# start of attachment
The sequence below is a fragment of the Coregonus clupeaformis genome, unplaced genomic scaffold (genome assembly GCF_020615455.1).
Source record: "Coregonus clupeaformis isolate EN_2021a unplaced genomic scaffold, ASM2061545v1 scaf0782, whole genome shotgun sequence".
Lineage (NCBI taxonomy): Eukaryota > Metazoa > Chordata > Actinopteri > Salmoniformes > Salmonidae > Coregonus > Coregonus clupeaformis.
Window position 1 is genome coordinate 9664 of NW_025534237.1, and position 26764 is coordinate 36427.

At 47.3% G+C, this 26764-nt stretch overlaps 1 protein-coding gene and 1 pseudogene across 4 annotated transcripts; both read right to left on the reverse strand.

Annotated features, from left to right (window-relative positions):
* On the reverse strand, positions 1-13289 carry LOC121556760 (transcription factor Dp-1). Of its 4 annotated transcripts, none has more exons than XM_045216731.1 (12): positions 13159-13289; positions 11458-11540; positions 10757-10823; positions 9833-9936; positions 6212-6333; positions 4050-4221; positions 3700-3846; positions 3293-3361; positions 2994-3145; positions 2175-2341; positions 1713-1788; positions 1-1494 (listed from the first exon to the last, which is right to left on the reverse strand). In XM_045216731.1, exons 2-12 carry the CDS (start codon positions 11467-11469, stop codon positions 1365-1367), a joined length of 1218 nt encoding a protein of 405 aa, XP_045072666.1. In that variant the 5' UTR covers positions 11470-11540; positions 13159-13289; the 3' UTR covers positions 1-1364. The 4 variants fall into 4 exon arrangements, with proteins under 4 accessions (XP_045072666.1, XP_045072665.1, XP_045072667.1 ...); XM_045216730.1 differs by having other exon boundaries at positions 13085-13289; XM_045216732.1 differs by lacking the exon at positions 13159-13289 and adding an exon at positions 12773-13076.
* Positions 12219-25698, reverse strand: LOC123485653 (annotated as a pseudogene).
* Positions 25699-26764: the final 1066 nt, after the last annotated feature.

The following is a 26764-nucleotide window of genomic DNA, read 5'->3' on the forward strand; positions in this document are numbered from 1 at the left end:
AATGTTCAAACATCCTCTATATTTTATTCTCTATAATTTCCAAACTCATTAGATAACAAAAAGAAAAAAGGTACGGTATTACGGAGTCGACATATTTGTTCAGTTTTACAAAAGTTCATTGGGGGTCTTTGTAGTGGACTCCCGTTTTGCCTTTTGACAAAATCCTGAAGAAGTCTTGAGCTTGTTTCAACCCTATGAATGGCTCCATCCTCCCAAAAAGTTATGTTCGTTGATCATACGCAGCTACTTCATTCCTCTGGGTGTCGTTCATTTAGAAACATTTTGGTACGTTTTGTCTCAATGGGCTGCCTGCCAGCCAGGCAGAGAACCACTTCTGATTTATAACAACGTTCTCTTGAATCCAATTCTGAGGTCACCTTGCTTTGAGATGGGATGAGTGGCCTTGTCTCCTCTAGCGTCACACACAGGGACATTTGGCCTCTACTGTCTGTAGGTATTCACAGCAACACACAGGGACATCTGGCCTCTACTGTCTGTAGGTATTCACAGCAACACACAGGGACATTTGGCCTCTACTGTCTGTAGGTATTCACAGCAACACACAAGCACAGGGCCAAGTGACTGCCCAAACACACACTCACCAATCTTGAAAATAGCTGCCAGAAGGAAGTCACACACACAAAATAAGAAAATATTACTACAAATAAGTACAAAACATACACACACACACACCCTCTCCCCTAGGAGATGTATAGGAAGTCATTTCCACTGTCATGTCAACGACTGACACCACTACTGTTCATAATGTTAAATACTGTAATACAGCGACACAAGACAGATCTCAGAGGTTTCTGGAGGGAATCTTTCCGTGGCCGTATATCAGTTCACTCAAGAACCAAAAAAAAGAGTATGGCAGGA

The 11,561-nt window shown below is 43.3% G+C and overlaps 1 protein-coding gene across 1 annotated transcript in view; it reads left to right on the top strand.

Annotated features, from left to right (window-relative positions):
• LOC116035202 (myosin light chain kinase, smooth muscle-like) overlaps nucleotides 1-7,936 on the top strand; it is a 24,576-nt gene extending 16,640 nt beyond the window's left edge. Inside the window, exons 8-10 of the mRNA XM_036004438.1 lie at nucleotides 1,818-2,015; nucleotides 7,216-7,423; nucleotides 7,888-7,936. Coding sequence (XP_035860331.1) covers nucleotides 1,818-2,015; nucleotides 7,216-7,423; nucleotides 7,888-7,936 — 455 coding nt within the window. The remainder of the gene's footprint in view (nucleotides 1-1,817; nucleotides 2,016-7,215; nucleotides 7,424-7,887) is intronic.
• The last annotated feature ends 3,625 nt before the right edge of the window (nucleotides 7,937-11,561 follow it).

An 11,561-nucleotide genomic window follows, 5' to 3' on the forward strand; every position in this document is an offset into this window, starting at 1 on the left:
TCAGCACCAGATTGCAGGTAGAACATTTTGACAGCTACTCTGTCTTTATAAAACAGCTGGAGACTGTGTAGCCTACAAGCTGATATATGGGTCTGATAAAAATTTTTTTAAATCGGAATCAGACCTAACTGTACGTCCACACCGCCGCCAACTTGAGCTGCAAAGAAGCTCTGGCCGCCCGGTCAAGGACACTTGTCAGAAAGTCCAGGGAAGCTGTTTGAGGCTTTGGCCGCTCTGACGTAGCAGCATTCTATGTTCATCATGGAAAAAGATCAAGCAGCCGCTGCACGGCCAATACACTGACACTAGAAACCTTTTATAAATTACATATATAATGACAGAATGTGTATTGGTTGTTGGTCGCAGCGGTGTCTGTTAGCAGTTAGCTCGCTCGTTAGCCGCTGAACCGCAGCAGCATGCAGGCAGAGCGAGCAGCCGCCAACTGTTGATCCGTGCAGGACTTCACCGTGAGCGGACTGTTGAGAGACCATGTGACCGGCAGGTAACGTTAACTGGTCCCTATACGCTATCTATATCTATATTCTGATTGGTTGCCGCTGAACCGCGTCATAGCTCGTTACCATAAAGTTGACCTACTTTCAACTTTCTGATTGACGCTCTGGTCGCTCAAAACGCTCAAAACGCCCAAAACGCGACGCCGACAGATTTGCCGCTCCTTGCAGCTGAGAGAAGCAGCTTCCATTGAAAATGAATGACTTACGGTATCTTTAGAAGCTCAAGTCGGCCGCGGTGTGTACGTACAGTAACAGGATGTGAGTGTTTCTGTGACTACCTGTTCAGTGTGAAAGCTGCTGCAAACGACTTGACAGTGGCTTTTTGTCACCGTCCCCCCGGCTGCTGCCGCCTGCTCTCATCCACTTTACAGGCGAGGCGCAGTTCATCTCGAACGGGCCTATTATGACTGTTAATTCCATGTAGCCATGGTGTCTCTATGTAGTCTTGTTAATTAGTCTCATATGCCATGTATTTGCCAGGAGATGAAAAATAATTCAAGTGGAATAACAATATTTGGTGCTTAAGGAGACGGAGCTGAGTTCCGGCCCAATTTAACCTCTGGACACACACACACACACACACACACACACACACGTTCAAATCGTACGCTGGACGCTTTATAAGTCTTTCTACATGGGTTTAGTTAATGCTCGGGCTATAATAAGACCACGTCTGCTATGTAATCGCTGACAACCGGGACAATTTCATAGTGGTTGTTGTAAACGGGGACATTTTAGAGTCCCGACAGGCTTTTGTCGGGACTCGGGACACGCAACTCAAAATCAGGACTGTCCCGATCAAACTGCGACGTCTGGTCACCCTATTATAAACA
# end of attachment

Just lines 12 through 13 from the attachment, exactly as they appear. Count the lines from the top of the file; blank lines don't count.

The 11,561-nt window shown below is 43.3% G+C and overlaps 1 protein-coding gene across 1 annotated transcript in view; it reads left to right on the top strand.

Annotated features, from left to right (window-relative positions):